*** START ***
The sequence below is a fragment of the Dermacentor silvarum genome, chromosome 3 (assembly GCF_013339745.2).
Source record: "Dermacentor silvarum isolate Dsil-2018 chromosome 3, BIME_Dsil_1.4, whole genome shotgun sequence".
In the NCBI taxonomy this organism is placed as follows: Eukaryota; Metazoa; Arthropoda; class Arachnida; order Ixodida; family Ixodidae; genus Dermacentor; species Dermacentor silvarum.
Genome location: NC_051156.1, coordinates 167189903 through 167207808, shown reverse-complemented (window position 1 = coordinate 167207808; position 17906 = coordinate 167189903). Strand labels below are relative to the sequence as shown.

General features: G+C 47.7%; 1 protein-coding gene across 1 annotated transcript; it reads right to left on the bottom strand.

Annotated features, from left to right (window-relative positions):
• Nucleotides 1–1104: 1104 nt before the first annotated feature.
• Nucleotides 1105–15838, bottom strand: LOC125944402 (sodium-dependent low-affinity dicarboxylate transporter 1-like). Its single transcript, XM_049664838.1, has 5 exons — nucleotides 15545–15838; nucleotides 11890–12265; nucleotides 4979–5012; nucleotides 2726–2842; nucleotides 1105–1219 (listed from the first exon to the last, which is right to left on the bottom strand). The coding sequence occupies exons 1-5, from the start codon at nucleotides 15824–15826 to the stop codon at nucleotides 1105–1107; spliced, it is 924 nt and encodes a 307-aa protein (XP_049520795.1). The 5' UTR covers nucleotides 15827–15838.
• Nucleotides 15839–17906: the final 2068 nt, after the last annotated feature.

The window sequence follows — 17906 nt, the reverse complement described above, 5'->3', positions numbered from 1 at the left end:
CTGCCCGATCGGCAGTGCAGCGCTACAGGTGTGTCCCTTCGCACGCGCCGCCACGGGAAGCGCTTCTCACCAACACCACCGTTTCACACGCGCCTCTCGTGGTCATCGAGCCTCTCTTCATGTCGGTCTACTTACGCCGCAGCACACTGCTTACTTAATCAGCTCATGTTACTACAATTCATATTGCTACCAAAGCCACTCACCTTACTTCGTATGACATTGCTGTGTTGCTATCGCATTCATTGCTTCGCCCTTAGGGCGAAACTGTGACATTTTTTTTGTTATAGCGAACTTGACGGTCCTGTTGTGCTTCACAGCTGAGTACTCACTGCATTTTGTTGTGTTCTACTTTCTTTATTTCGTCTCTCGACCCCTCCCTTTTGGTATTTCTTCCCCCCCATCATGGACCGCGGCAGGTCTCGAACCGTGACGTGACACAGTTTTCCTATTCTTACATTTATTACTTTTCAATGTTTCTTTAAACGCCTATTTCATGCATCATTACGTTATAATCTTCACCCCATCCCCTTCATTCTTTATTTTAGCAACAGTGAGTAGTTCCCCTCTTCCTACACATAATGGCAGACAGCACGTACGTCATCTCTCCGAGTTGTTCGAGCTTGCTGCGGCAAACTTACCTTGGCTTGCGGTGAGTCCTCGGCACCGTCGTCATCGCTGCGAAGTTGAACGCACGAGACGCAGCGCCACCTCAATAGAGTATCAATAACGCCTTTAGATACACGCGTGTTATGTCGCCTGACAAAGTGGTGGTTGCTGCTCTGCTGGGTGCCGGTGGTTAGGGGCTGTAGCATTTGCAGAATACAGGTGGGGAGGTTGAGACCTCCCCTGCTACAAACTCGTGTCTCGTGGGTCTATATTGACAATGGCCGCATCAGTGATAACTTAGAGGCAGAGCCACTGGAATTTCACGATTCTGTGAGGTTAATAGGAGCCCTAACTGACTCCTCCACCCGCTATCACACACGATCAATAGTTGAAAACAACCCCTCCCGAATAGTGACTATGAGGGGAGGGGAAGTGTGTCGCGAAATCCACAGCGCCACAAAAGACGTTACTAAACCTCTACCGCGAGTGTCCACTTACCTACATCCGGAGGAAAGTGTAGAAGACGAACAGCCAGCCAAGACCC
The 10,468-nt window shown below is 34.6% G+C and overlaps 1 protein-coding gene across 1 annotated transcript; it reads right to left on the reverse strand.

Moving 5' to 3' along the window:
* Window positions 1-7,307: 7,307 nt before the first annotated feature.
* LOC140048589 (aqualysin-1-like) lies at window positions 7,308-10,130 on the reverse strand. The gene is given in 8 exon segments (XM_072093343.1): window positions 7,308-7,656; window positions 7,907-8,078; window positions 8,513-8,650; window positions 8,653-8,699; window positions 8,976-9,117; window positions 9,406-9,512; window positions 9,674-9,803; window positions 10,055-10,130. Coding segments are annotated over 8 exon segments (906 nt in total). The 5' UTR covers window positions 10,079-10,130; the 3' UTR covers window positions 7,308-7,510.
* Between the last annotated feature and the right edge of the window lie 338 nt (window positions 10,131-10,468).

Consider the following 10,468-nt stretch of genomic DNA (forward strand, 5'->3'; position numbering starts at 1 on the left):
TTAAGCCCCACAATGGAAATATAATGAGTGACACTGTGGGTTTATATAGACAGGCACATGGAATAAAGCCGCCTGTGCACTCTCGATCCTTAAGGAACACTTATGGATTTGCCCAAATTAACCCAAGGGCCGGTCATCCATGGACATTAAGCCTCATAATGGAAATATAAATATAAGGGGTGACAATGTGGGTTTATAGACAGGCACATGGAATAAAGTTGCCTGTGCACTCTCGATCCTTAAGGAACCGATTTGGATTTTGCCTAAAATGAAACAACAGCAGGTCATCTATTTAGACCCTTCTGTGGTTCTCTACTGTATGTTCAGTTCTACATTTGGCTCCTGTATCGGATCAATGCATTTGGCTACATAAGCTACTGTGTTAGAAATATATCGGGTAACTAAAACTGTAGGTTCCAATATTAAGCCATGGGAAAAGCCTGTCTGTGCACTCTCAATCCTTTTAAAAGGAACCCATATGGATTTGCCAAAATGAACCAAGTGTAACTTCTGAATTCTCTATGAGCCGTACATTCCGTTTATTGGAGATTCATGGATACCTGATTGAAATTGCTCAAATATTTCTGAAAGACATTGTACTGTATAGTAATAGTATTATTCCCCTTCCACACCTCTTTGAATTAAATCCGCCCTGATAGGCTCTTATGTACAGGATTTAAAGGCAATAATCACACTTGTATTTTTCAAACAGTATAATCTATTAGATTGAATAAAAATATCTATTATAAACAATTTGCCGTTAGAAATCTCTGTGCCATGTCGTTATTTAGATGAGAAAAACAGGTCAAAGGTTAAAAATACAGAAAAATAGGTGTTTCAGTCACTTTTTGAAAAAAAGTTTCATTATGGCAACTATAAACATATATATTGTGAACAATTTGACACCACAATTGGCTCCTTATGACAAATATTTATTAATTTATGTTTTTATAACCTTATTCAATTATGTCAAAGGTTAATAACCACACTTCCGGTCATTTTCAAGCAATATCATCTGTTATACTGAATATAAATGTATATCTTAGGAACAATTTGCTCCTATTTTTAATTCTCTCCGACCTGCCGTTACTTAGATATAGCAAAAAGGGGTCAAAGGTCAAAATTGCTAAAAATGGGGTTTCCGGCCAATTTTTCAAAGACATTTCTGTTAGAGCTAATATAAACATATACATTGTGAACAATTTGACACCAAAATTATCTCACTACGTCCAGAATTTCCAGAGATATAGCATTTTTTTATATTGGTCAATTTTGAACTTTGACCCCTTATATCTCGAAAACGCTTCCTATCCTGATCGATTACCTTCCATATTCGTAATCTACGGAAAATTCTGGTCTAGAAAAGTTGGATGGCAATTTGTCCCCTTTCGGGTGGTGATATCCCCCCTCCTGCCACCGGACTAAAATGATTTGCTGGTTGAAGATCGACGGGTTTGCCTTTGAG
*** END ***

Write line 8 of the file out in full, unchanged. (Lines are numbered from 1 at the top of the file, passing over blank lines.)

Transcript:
• Nucleotides 1105–15838, bottom strand: LOC125944402 (sodium-dependent low-affinity dicarboxylate transporter 1-like). Its single transcript, XM_049664838.1, has 5 exons — nucleotides 15545–15838; nucleotides 11890–12265; nucleotides 4979–5012; nucleotides 2726–2842; nucleotides 1105–1219 (listed from the first exon to the last, which is right to left on the bottom strand). The coding sequence occupies exons 1-5, from the start codon at nucleotides 15824–15826 to the stop codon at nucleotides 1105–1107; spliced, it is 924 nt and encodes a 307-aa protein (XP_049520795.1). The 5' UTR covers nucleotides 15827–15838.